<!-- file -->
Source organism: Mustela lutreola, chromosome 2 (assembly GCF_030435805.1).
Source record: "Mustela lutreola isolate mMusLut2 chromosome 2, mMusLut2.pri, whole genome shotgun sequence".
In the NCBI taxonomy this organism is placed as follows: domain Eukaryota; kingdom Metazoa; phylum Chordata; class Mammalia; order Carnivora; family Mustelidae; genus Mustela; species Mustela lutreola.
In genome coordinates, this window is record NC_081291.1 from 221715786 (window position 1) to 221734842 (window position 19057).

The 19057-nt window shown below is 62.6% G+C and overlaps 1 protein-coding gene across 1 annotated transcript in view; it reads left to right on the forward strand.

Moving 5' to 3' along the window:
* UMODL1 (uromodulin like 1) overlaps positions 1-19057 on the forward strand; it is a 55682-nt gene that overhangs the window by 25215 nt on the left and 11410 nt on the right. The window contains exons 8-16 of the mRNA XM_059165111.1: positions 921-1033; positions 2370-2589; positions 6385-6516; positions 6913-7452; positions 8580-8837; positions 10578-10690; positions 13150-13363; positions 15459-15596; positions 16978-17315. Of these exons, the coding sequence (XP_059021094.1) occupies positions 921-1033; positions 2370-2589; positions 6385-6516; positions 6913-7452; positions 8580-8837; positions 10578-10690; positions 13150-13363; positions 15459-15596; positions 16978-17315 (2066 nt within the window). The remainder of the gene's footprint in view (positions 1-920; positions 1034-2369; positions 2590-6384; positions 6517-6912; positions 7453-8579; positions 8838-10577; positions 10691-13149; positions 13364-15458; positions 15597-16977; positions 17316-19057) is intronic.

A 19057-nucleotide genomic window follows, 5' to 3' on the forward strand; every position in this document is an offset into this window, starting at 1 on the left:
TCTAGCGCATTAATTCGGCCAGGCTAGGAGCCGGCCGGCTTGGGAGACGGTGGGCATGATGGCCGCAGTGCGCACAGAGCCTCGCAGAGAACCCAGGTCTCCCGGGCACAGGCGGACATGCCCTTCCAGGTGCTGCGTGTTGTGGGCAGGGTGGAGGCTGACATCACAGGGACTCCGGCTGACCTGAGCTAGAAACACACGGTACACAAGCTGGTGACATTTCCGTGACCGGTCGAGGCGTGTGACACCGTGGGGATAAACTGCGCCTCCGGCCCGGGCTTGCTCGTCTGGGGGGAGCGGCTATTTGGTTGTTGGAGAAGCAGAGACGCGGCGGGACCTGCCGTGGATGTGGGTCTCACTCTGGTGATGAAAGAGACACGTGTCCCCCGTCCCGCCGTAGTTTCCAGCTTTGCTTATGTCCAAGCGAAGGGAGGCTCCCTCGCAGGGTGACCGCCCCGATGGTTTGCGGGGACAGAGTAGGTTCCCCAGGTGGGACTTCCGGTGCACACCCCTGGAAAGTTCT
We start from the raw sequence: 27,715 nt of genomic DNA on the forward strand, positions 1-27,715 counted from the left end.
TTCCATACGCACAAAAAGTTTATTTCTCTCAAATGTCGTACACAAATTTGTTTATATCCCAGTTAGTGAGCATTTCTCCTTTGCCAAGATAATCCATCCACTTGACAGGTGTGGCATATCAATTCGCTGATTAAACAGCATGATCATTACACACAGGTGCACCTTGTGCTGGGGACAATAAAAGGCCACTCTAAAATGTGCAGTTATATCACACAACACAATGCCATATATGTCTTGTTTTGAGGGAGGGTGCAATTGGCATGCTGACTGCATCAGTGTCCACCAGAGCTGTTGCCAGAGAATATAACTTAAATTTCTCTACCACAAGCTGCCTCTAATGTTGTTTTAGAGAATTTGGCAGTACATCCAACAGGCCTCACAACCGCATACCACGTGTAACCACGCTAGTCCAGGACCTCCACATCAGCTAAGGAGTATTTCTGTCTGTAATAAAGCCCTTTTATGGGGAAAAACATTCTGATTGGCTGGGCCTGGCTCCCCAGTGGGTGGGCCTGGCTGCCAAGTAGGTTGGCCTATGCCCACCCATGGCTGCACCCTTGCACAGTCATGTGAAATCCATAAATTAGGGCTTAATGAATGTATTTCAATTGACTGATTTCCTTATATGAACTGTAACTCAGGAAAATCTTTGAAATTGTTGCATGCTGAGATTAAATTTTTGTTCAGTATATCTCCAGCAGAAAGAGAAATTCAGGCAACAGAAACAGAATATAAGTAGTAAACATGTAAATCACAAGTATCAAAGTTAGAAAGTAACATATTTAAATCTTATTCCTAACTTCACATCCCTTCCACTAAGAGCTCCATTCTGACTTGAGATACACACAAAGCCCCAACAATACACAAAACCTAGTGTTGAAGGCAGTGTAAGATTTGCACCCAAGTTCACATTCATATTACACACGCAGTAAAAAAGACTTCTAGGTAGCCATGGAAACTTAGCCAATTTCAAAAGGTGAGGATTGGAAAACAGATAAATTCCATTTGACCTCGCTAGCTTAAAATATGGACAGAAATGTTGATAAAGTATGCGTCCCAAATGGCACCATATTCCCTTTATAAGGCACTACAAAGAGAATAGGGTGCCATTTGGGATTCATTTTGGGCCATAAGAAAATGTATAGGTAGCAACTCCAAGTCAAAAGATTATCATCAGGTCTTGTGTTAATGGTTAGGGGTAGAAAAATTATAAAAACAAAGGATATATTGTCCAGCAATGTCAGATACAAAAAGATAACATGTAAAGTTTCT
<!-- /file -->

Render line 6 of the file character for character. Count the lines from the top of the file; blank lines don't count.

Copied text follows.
Moving 5' to 3' along the window: